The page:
This Dark Age

A manual for life in the modern world.

By Daniel Schwindt

NOTICE:
This Dark Age is now available in paperback on Amazon. The print version is MUCH cleaner than this online version, which is largely unedited and has fallen by the wayside as the project has grown. If you’ve appreciated my writing, please consider leaving a review on the relevant paperback volumes. The print edition also includes new sections (Military History, War Psychology, Dogmatic Theology).

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Twelve Nidanas or the Wheel of Causation

The doctrine of Impermanence is elaborated via the Twelve Nidanas interconnected by the Law of Dependent Origination (Paticca-samuppada). The Twelve Nidanas, which we can call the wheel of causation, is a concept repeatedly mentioned in the Suttas and this is because it contains the general theory of phenomena in light of the Evil with which Buddhism is most concerned. The final outcome of the series is to demonstrate that the consciousness of ‘I’ is not situated within an immortal soul but arises from the stream of cause and effect, as foam upon the surface of the ocean. The purpose and use of the series is not so much to explain evil, for in Buddhism there is no question of theodicy as with Christianity, but rather to provide the necessary insight that will allow the source of evil to be destroyed. And the source of evil? The consciousness of ‘I’ and its desires.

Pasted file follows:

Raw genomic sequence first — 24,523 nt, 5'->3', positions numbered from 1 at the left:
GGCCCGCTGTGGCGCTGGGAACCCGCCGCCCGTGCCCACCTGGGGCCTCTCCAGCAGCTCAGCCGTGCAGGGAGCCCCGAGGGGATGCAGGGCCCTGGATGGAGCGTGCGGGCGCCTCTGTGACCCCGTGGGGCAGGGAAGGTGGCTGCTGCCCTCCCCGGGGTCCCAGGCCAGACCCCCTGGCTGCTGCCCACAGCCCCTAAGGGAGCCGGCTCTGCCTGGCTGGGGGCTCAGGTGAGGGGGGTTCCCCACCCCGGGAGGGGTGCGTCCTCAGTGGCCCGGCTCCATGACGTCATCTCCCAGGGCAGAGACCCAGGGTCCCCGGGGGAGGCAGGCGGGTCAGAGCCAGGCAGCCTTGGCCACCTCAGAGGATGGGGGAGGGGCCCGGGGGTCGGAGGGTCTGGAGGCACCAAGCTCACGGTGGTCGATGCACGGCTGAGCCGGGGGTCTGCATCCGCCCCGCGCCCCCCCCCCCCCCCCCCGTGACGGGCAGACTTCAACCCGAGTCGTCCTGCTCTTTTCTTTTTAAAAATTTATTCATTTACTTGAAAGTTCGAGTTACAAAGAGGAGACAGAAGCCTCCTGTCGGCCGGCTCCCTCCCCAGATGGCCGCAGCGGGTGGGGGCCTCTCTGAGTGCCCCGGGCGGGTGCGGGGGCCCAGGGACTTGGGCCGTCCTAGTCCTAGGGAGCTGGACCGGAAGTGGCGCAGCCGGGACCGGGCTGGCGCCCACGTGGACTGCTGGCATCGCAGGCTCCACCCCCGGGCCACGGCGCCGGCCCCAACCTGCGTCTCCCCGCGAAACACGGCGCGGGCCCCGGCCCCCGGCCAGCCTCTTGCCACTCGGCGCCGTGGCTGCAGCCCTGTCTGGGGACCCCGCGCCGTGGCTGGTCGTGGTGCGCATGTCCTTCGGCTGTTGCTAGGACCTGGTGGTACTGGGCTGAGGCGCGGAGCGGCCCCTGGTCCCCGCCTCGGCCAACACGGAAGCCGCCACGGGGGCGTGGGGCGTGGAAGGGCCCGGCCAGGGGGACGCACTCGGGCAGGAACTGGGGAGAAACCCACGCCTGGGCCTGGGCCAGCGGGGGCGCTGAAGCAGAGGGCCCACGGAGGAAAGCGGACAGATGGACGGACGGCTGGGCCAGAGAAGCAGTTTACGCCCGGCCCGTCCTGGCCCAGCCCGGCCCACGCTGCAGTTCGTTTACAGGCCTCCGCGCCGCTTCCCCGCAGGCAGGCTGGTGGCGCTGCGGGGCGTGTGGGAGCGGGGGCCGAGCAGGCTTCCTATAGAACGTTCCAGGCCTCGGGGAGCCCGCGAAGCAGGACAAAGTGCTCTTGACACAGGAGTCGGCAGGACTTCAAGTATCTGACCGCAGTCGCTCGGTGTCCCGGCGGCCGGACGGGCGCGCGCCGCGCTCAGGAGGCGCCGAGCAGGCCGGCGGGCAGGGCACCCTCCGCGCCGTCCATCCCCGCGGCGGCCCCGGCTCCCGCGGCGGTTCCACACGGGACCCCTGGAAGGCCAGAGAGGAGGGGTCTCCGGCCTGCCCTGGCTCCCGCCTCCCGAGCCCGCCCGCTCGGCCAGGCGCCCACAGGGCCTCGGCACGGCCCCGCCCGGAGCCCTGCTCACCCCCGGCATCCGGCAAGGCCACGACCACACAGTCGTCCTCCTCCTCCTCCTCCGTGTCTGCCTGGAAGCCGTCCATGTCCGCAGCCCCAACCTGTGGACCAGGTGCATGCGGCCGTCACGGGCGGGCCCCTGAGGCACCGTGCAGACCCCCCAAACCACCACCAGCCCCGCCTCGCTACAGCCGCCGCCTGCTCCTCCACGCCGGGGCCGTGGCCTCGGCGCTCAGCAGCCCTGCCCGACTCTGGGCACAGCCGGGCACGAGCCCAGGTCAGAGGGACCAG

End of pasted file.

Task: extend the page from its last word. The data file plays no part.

Here, then, is the Wheel of Causation’ and its manner of revolution:[1]

Other lives (past)

Ignorance (avijja)

Pre-dispositions (sankhara): prejudices or habits of thought, mental complexes, will

Purpose or intention (cetana)

This present life

Sense organs (sadayatana)

Contact (sparsa)

Emotion (vedana)

Craving (tanha)

Attachment (upadana)

Other lives (future)

Coming-to-be (bhava)

Rebirth (jati)

Old age and death, sorrow, lamentation, misery, grief, despair (jaramaranam)

The formulation always ends with: “Such is the uprising of this entire body of Evil.”

The path to the cure lies in the removal of those conditions which support the pathological state, which could be summarized by a single term: the thought of the ‘I’ and of ‘mine,’ which are false and amount to Ignorance plain and simple.

[1] Majjhima Nikaya, i, 140.

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